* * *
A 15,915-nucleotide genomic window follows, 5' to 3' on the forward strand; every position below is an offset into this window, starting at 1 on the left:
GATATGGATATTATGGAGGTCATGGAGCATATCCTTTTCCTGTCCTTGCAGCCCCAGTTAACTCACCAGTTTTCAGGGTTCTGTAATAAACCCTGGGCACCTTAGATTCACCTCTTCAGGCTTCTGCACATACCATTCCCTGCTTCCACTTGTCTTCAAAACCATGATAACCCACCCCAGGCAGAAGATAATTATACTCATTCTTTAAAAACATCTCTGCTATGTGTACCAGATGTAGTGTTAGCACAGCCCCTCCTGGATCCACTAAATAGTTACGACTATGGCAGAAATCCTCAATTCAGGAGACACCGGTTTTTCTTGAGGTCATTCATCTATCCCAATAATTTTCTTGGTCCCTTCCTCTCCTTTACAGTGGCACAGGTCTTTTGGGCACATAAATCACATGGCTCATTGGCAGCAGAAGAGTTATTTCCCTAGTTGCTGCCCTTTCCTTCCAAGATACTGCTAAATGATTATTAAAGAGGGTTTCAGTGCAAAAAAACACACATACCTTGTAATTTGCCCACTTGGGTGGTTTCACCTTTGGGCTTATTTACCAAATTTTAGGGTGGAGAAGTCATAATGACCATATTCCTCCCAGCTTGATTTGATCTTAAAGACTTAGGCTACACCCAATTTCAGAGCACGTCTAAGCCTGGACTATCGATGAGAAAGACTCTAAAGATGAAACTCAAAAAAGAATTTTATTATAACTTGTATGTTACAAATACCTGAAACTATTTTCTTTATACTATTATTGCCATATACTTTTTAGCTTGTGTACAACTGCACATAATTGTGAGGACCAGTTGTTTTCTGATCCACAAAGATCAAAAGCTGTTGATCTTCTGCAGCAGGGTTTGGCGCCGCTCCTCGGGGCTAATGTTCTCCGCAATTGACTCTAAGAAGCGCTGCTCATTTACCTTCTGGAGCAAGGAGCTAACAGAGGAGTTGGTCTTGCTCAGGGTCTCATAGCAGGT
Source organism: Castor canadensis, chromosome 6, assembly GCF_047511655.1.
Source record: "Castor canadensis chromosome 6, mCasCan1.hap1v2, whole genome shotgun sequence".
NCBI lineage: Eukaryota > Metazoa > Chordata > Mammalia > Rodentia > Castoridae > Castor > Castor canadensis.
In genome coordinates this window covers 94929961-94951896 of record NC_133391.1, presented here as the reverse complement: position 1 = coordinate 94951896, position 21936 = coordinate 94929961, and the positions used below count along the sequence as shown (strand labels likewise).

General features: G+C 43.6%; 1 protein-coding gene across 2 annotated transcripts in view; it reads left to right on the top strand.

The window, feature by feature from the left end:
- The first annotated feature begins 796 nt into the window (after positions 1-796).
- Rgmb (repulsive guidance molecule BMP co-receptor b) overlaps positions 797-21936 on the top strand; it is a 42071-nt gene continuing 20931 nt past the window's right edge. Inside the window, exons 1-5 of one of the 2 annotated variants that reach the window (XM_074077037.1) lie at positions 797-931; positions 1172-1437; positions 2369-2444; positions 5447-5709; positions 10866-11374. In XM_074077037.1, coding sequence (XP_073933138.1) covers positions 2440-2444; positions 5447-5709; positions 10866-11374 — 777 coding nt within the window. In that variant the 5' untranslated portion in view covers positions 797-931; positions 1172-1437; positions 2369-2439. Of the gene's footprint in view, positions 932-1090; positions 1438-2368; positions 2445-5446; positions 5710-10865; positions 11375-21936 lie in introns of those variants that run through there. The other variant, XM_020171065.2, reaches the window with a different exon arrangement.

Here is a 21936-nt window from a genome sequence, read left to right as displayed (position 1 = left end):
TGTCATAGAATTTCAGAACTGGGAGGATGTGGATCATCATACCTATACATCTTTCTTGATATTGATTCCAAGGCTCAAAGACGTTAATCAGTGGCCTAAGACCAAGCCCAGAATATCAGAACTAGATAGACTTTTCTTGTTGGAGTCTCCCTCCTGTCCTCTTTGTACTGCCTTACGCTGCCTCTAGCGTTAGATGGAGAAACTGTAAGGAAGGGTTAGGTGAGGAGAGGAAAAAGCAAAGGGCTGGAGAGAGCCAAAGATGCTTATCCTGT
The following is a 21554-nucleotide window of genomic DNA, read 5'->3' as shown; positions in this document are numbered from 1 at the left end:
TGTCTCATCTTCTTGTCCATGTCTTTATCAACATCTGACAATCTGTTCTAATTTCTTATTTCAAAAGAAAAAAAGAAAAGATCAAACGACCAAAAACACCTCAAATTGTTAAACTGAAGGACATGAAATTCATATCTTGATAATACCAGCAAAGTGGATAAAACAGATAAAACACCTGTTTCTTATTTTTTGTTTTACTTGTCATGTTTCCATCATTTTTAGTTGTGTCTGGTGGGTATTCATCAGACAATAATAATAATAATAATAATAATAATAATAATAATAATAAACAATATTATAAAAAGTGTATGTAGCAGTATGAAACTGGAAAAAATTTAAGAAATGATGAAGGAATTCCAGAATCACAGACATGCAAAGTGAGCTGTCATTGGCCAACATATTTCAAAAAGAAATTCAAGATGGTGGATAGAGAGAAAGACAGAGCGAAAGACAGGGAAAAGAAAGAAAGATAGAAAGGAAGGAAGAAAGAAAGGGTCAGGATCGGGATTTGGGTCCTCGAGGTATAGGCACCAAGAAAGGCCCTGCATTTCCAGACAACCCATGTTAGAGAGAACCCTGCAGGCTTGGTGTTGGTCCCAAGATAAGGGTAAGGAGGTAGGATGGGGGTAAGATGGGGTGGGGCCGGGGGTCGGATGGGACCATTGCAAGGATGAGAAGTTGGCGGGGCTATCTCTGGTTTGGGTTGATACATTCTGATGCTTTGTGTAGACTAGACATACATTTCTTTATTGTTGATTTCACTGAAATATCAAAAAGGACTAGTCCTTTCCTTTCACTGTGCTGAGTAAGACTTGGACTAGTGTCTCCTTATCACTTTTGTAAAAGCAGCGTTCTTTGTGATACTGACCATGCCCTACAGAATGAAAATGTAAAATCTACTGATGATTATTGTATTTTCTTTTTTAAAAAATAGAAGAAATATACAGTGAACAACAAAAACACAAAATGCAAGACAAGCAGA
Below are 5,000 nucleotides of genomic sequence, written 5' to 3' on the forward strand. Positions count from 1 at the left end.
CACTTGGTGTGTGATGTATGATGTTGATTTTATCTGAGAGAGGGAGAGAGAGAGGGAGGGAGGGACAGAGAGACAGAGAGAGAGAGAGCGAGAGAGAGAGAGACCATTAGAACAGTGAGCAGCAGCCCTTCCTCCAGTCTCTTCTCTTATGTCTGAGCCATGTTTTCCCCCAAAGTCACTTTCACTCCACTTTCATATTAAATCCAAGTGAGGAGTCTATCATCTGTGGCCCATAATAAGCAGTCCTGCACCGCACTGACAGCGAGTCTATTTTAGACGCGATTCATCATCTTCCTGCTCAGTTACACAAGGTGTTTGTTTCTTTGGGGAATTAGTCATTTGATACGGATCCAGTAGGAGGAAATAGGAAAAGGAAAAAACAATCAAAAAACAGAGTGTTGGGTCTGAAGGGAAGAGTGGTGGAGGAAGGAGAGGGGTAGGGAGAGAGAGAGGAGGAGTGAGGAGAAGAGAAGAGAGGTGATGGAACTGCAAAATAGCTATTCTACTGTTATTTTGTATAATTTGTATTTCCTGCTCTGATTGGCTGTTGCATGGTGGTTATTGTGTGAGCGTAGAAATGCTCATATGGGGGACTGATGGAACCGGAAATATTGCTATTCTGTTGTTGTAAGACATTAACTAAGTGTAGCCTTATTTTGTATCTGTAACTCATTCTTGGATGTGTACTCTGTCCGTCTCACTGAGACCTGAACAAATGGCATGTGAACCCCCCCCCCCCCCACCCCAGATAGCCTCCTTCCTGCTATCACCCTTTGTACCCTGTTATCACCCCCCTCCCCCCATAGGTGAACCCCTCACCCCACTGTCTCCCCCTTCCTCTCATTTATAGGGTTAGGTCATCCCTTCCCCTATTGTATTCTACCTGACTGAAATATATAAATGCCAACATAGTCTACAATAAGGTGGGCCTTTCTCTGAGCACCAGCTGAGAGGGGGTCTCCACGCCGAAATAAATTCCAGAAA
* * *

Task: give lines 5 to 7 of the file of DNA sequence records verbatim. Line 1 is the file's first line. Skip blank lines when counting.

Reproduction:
NCBI lineage: Eukaryota > Metazoa > Chordata > Mammalia > Rodentia > Castoridae > Castor > Castor canadensis.
In genome coordinates this window covers 94929961-94951896 of record NC_133391.1, presented here as the reverse complement: position 1 = coordinate 94951896, position 21936 = coordinate 94929961, and the positions used below count along the sequence as shown (strand labels likewise).

General features: G+C 43.6%; 1 protein-coding gene across 2 annotated transcripts in view; it reads left to right on the top strand.